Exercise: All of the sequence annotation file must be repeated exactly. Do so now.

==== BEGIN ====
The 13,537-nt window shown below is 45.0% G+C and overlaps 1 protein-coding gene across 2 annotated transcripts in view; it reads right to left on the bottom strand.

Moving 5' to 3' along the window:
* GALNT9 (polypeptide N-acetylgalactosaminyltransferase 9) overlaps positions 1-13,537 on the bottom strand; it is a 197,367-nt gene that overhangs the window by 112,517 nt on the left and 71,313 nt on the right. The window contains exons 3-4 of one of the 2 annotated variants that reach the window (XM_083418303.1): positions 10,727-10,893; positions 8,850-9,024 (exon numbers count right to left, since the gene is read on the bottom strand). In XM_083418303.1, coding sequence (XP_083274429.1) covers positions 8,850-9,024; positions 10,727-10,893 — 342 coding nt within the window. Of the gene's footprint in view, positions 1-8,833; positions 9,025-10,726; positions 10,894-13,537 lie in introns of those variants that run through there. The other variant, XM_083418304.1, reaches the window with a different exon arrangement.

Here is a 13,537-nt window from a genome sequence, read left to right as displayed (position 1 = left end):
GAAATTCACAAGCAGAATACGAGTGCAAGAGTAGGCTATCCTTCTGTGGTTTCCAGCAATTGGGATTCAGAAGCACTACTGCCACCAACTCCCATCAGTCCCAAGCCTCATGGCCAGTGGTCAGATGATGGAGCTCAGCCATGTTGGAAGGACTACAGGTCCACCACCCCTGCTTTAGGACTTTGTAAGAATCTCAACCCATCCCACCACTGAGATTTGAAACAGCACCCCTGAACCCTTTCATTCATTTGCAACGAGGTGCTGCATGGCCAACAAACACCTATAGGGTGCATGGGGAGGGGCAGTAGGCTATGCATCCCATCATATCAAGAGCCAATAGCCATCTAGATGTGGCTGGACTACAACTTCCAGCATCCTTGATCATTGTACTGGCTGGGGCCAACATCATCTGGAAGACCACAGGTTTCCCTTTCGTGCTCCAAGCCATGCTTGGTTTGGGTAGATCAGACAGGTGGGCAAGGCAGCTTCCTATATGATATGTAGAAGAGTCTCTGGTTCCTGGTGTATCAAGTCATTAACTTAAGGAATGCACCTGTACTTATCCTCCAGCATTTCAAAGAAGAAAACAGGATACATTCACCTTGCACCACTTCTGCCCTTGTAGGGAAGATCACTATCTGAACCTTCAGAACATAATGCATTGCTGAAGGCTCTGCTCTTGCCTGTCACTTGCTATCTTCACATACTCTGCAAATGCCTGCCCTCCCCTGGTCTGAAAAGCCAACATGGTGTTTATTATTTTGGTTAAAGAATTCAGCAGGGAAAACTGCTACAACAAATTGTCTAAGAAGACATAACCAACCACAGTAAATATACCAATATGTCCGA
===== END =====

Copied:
The 13,537-nt window shown below is 45.0% G+C and overlaps 1 protein-coding gene across 2 annotated transcripts in view; it reads right to left on the bottom strand.

Moving 5' to 3' along the window:
* GALNT9 (polypeptide N-acetylgalactosaminyltransferase 9) overlaps positions 1-13,537 on the bottom strand; it is a 197,367-nt gene that overhangs the window by 112,517 nt on the left and 71,313 nt on the right. The window contains exons 3-4 of one of the 2 annotated variants that reach the window (XM_083418303.1): positions 10,727-10,893; positions 8,850-9,024 (exon numbers count right to left, since the gene is read on the bottom strand). In XM_083418303.1, coding sequence (XP_083274429.1) covers positions 8,850-9,024; positions 10,727-10,893 — 342 coding nt within the window. Of the gene's footprint in view, positions 1-8,833; positions 9,025-10,726; positions 10,894-13,537 lie in introns of those variants that run through there. The other variant, XM_083418304.1, reaches the window with a different exon arrangement.

Here is a 13,537-nt window from a genome sequence, read left to right as displayed (position 1 = left end):
GAAATTCACAAGCAGAATACGAGTGCAAGAGTAGGCTATCCTTCTGTGGTTTCCAGCAATTGGGATTCAGAAGCACTACTGCCACCAACTCCCATCAGTCCCAAGCCTCATGGCCAGTGGTCAGATGATGGAGCTCAGCCATGTTGGAAGGACTACAGGTCCACCACCCCTGCTTTAGGACTTTGTAAGAATCTCAACCCATCCCACCACTGAGATTTGAAACAGCACCCCTGAACCCTTTCATTCATTTGCAACGAGGTGCTGCATGGCCAACAAACACCTATAGGGTGCATGGGGAGGGGCAGTAGGCTATGCATCCCATCATATCAAGAGCCAATAGCCATCTAGATGTGGCTGGACTACAACTTCCAGCATCCTTGATCATTGTACTGGCTGGGGCCAACATCATCTGGAAGACCACAGGTTTCCCTTTCGTGCTCCAAGCCATGCTTGGTTTGGGTAGATCAGACAGGTGGGCAAGGCAGCTTCCTATATGATATGTAGAAGAGTCTCTGGTTCCTGGTGTATCAAGTCATTAACTTAAGGAATGCACCTGTACTTATCCTCCAGCATTTCAAAGAAGAAAACAGGATACATTCACCTTGCACCACTTCTGCCCTTGTAGGGAAGATCACTATCTGAACCTTCAGAACATAATGCATTGCTGAAGGCTCTGCTCTTGCCTGTCACTTGCTATCTTCACATACTCTGCAAATGCCTGCCCTCCCCTGGTCTGAAAAGCCAACATGGTGTTTATTATTTTGGTTAAAGAATTCAGCAGGGAAAACTGCTACAACAAATTGTCTAAGAAGACATAACCAACCACAGTAAATATACCAATATGTCCGA